By the late 1920s, Hillman battled declining ACWA membership in the wake of an anti-union climate and the ACWA's battles against organized crime. The election of Franklin Roosevelt in 1932 and the passage of the National Industrial Recovery Act led to a revival of ACWA fortunes and to affiliation with the AFL in 1933, though the ACWA's industrial unionism and the AFL's control by craft unionists were an ill fit from the start. Hillman was, however, an enthusiastic supporter of the New Deal. By this time Hillman—once an advocate of a separate labor party— had further tempered his views and cast his lot with the Democratic Party. Roosevelt appointed him to the National Recovery Board in 1933, the first of several New Deal political posts he would hold. Hillman is often credited with helping craft such landmark bills as the National Labor Relations Act and the Fair Labor Standards Act.
Hillman's political clout exceeded the power he held within the AFL. He was an early ally of John L.Lewis and was one of the cofounders of the 1935 Committee for Industrial Organizing, the renegade faction within the AFL that eventually bolted and formed the rival CIO. In 1937, Hillman became vice president of the CIO. He used ACWA resources to set up union organizing committees for steel, rubber, retail, and autoworkers. Hillman was also influential in helping textile workers rebound from their loss in a 1934 nationwide strike. ACWA money helped underwrite the Textile Workers Organizing Committee, which, in 1939, became the Textile Workers Union of America (TWUA).
Hillman was an essential aide to President Roosevelt during the World War II era. He served on three wartime presidential commissions during World War II, and was co-chair of the Office of Production Management. His most lasting achievement came in 1943, when Hillman founded the CIO's political action committee (PAC) to support President Roosevelt's reelection bid. The CIO's PAC is widely considered the first such political fundraising organ of its ilk, though PACs are now a standard feature in American politics. Hillman became so associated with government/labor cooperation that he was sometimes criticized by more militant leaders for becoming too cautious. Hillman and Lewis became estranged when Lewis turned against Roosevelt and the New Deal. Hillman took flak in 1941, when he spoke out against United Auto Workers of America members striking a North American Aviation plant, and in 1943, when he opposed the United Mine Workers’ refusal to abide by a wartime no-strike pledge. Hillman's 1945 role in setting up the World Federation of Trade Unions is sometimes cited as leading organized labor down an ill-advised path of Cold War unionism that made organized labor subservient to U.S. foreign policy objectives.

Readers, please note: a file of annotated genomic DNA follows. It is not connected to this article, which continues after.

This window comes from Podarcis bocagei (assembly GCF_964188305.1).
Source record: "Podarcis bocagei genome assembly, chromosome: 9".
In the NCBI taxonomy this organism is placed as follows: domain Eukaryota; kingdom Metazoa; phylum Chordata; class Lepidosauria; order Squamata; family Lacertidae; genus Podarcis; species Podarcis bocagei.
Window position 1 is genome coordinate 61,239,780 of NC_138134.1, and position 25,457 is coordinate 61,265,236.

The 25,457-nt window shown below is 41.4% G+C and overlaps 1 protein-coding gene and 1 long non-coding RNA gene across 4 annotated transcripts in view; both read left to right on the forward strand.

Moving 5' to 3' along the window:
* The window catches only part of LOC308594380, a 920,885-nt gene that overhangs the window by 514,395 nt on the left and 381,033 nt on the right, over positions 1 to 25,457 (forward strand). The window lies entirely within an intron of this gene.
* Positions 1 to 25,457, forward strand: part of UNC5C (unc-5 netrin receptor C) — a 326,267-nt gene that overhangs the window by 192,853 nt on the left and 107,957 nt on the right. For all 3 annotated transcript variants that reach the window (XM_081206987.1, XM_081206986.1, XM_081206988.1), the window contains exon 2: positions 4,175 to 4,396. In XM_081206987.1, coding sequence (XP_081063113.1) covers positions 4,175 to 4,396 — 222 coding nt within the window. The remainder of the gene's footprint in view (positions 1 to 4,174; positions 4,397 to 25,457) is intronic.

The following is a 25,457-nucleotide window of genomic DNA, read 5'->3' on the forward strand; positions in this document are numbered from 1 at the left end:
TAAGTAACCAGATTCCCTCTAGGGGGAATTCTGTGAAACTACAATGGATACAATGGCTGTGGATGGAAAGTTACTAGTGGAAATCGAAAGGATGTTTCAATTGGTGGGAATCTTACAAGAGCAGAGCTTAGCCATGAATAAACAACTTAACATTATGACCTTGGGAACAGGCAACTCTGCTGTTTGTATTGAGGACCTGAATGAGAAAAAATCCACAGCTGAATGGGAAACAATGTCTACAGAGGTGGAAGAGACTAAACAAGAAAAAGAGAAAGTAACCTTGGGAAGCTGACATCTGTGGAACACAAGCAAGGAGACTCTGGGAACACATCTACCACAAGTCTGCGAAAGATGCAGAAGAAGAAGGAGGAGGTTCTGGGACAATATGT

Political conservatives also attacked Hillman. Both he and the CIO's PAC were thoroughly investigated by the Federal Bureau of Investigation, though those investigations came long after he had repudiated radicalism and the TWUA operated according to conventional trade-union precepts. Hillman died suddenly at his home on Long Island in 1946. In 1950, the Sidney Hillman Foundation was created to grant annual prizes for those who gain distinction in public service and social justice. In 1992, Hillman was elected to the Labor Hall of Fame.Suggested Reading